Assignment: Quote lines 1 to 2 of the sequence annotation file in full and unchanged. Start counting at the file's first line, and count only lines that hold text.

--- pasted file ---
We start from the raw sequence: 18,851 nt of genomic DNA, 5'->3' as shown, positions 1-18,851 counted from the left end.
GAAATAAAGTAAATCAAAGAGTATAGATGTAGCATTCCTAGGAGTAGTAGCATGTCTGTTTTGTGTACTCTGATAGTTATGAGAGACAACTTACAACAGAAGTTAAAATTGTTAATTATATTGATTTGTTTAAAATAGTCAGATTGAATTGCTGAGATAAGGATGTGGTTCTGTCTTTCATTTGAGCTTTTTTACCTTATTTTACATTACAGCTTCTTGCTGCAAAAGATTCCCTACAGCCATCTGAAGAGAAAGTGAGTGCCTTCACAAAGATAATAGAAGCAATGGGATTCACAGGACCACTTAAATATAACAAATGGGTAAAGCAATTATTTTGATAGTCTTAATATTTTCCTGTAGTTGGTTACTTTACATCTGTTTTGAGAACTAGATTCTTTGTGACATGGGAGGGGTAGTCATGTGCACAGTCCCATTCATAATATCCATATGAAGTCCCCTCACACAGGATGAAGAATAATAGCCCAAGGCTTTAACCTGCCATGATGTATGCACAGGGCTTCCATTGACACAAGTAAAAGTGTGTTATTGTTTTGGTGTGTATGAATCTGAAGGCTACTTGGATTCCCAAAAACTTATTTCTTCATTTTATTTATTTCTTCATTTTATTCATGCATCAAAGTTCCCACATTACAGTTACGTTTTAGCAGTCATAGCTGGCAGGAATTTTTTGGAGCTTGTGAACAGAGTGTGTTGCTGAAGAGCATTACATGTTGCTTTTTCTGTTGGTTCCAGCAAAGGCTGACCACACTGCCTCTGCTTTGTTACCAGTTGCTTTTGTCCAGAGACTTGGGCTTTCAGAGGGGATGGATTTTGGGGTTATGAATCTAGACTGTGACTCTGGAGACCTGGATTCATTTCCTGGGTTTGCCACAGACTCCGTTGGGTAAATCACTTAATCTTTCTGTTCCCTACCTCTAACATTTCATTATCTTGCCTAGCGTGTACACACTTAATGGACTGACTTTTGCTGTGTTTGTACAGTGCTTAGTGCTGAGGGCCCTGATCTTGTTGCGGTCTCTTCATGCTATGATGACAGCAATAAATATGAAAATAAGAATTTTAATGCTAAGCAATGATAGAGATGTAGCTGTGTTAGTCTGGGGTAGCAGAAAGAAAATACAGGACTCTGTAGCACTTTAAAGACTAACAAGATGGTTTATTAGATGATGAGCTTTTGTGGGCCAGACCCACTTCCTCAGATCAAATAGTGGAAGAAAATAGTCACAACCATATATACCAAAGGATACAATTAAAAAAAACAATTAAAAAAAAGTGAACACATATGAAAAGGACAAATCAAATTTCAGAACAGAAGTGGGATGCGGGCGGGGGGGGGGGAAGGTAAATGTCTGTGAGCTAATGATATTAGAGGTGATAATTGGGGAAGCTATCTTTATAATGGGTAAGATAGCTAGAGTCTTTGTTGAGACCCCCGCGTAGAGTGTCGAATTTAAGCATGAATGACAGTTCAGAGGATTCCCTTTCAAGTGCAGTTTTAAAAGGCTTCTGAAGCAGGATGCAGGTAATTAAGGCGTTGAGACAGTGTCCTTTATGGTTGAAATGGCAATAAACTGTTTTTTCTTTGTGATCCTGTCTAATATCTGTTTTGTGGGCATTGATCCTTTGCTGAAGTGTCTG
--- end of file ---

We start from the raw sequence: 18,851 nt of genomic DNA, 5'->3' as shown, positions 1-18,851 counted from the left end.
GAAATAAAGTAAATCAAAGAGTATAGATGTAGCATTCCTAGGAGTAGTAGCATGTCTGTTTTGTGTACTCTGATAGTTATGAGAGACAACTTACAACAGAAGTTAAAATTGTTAATTATATTGATTTGTTTAAAATAGTCAGATTGAATTGCTGAGATAAGGATGTGGTTCTGTCTTTCATTTGAGCTTTTTTACCTTATTTTACATTACAGCTTCTTGCTGCAAAAGATTCCCTACAGCCATCTGAAGAGAAAGTGAGTGCCTTCACAAAGATAATAGAAGCAATGGGATTCACAGGACCACTTAAATATAACAAATGGGTAAAGCAATTATTTTGATAGTCTTAATATTTTCCTGTAGTTGGTTACTTTACATCTGTTTTGAGAACTAGATTCTTTGTGACATGGGAGGGGTAGTCATGTGCACAGTCCCATTCATAATATCCATATGAAGTCCCCTCACACAGGATGAAGAATAATAGCCCAAGGCTTTAACCTGCCATGATGTATGCACAGGGCTTCCATTGACACAAGTAAAAGTGTGTTATTGTTTTGGTGTGTATGAATCTGAAGGCTACTTGGATTCCCAAAAACTTATTTCTTCATTTTATTTATTTCTTCATTTTATTCATGCATCAAAGTTCCCACATTACAGTTACGTTTTAGCAGTCATAGCTGGCAGGAATTTTTTGGAGCTTGTGAACAGAGTGTGTTGCTGAAGAGCATTACATGTTGCTTTTTCTGTTGGTTCCAGCAAAGGCTGACCACACTGCCTCTGCTTTGTTACCAGTTGCTTTTGTCCAGAGACTTGGGCTTTCAGAGGGGATGGATTTTGGGGTTATGAATCTAGACTGTGACTCTGGAGACCTGGATTCATTTCCTGGGTTTGCCACAGACTCCGTTGGGTAAATCACTTAATCTTTCTGTTCCCTACCTCTAACATTTCATTATCTTGCCTAGCGTGTACACACTTAATGGACTGACTTTTGCTGTGTTTGTACAGTGCTTAGTGCTGAGGGCCCTGATCTTGTTGCGGTCTCTTCATGCTATGATGACAGCAATAAATATGAAAATAAGAATTTTAATGCTAAGCAATGATAGAGATGTAGCTGTGTTAGTCTGGGGTAGCAGAAAGAAAATACAGGACTCTGTAGCACTTTAAAGACTAACAAGATGGTTTATTAGATGATGAGCTTTTGTGGGCCAGACCCACTTCCTCAGATCAAATAGTGGAAGAAAATAGTCACAACCATATATACCAAAGGATACAATTAAAAAAAACAATTAAAAAAAAGTGAACACATATGAAAAGGACAAATCAAATTTCAGAACAGAAGTGGGATGCGGGCGGGGGGGGGGGAAGGTAAATGTCTGTGAGCTAATGATATTAGAGGTGATAATTGGGGAAGCTATCTTTATAATGGGTAAGATAGCTAGAGTCTTTGTTGAGACCCCCGCGTAGAGTGTCGAATTTAAGCATGAATGACAGTTCAGAGGATTCCCTTTCAAGTGCAGTTTTAAAAGGCTTCTGAAGCAGGATGCAGGTAATTAAGGCGTTGAGACAGTGTCCTTTATGGTTGAAATGGCAATAAACTGTTTTTTCTTTGTGATCCTGTCTAATATCTGTTTTGTGGGCATTGATCCTTTGCTGAAGTGTCTG